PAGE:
NICOSIA - Cypriot President Nicos Anastasiades looked set for a run-off against a dovish challenger after he failed to win a majority at a vote Sunday despite finishing first, an exit poll showed. A forecast by state broadcaster CyBC after polls closed put the conservative incumbent on 38-42 percent ahead of Communist-backed Stavros Malas on 27-31 percent as the divided Mediterranean island weighs up whether to make a fresh push to reunite.

If the exit poll proves right the two candidates will go head-to-head in a second round of voting next Sunday.

Anastasiades - who is seeking a second and final five-year term in the European Union's most easterly member - has pledged to restart talks promptly with the Turkish-backed north after they collapsed last year in acrimony.

Malas, a former health minister who lost out to Anastasiades in 2013, is firmly in favour of a deal to reunite the country and has criticised the president for not going far enough.

There now looks set to be intense jockeying behind the scenes to secure the support of the losing candidates, above all predicted third place finisher Nikolas Papadopoulos, a former president's son who takes a tougher line on talks.

Two other exit polls had Anastasiades well ahead but made the race for second place closer to call.

Turnout was well down on five years ago at 71.4 percent as apathy among young voters fed up with an insular system appears on the rise.

Former lawyer Anastasiades - under the slogan "Steady Steps Forward" - has taken credit for an impressive recovery by the European Union's most easterly member since a debilitating financial crisis in 2013.

After voting earlier in his hometown of Limassol Anastasiades called for "sobriety" and unity after the vote.

As always, the nearly 44-year division of the island between the internationally recognised Greek-majority Republic of Cyprus and a Turkish Cypriot statelet in the north looms large.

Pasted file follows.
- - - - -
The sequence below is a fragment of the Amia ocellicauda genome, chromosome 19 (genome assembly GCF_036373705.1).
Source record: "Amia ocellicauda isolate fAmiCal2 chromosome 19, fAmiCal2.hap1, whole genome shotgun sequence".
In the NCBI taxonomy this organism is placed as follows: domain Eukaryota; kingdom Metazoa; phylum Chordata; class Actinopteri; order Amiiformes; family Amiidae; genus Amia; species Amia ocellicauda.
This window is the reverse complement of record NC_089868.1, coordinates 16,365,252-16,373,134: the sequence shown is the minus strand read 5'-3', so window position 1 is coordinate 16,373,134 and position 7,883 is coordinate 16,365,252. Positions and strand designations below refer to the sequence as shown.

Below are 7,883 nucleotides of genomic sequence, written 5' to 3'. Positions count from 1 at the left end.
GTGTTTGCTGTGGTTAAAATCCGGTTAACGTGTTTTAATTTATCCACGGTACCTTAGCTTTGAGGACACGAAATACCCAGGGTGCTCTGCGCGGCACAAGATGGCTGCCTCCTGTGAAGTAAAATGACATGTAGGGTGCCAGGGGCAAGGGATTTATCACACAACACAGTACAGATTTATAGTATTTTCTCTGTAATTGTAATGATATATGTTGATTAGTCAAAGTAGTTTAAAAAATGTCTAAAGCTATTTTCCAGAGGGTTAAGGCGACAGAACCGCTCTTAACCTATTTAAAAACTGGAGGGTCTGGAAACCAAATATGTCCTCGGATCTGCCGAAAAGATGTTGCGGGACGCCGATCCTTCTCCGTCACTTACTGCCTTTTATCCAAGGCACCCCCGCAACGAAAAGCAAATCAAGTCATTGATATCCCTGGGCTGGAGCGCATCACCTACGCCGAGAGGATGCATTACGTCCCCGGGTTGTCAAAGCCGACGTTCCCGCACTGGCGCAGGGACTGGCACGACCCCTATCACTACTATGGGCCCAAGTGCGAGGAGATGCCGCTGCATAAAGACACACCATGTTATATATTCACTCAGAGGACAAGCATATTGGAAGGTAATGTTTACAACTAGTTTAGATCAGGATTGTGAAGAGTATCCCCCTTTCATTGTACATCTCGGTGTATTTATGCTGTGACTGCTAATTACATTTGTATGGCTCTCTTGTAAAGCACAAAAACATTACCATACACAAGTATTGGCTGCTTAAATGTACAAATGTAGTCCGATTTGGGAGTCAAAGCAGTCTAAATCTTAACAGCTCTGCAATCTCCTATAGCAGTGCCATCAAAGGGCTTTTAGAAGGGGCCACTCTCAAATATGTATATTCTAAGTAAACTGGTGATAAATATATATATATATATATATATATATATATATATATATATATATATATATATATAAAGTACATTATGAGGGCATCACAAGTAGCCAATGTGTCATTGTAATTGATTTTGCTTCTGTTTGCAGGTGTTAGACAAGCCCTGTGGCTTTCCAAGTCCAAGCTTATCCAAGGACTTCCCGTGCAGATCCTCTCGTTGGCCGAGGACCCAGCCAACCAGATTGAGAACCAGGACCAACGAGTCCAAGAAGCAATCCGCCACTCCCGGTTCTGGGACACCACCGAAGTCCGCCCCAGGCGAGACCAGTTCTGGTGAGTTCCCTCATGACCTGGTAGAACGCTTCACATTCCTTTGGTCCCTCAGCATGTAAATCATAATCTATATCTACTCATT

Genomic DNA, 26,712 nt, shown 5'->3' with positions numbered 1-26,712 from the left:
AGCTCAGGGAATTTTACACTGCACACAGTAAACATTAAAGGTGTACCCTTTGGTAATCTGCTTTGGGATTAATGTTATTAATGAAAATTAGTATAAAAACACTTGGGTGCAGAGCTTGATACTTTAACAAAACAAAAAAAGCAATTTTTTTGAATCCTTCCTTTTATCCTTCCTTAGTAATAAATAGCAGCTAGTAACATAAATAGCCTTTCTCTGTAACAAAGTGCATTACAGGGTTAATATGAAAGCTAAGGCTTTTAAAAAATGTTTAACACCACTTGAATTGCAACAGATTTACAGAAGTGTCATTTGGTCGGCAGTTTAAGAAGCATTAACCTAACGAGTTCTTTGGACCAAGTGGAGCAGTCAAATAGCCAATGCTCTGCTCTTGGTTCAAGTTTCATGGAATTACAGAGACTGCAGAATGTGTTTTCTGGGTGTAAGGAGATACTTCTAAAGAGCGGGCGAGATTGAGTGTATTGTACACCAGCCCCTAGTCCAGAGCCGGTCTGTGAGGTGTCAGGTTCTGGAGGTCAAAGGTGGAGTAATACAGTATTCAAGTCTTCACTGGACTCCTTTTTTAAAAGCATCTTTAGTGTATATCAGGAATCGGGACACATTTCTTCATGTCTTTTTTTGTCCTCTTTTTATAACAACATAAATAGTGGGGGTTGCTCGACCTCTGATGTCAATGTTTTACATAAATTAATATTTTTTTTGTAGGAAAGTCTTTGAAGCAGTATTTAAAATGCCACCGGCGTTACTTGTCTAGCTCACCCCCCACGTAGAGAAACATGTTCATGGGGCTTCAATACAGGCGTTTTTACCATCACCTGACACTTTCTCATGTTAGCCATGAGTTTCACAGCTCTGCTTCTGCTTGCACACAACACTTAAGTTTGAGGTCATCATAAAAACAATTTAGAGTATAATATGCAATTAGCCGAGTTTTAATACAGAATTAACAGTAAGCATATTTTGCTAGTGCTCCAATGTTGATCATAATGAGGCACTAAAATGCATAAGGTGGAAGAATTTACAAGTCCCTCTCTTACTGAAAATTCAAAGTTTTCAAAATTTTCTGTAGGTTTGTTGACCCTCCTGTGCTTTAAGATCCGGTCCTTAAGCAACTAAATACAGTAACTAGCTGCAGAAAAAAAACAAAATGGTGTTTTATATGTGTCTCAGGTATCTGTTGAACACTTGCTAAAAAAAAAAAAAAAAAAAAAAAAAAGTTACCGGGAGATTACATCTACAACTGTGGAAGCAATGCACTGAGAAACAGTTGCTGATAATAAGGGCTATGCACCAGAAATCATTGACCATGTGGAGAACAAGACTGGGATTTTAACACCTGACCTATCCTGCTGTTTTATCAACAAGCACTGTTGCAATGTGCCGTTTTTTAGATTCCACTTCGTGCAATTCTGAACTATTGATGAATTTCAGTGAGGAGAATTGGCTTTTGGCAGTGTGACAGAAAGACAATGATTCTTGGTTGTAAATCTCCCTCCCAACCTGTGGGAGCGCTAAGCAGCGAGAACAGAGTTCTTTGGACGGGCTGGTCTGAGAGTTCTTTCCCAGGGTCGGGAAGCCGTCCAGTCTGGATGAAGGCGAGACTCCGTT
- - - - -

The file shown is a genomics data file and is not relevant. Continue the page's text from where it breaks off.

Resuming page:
In July, two years of UN-backed talks between Anastasiades and Turkish Cypriot leader Mustafa Akinci came closer than ever to reunifying the island but then collapsed in acrimony.

Despite the failure to bridge key issues, including the future of tens of thousands of Turkish troops in the north, Anastasiades insists he wants talks with Akinci to restart soon.

But there is deep scepticism internationally over whether the political will for a breakthrough exists.

"The economy is doing reasonably well - but for me the main criterion is still the Cyprus problem," said university lecturer Andres Karageorghis after voting at a school in Nicosia.

"To carry on and hopefully find a solution."

There are clear warning signs that the road to reunification will only get tougher as fatigue mounts after decades of failure.

For the first time ultra-nationalist party ELAM - fiercely opposed to the proposed reunification - is fielding a candidate.

While the "national problem" is ever present, this time around the economy has been a dominant issue.

When Anastasiades became president, the banking sector was in meltdown and he took a 10 billion euro (more than $12 billion) bailout that entailed biting austerity measures.

That included a drastic "haircut" on accounts of more than 100,000 euros held in the country's largest lender, Bank of Cyprus.

Since then, the economy has rebounded faster than many people expected, and growth has been steady since 2015.

Tourism reached a record high last year and explorations are going on for oil and gas deposits offshore.

Analysts warn there are still major challenges, however.

The economy is still smaller than it was before the crisis, unemployment is around 11 percent and banks are awash with bad loans.

Final official results are expected by 1830 GMT.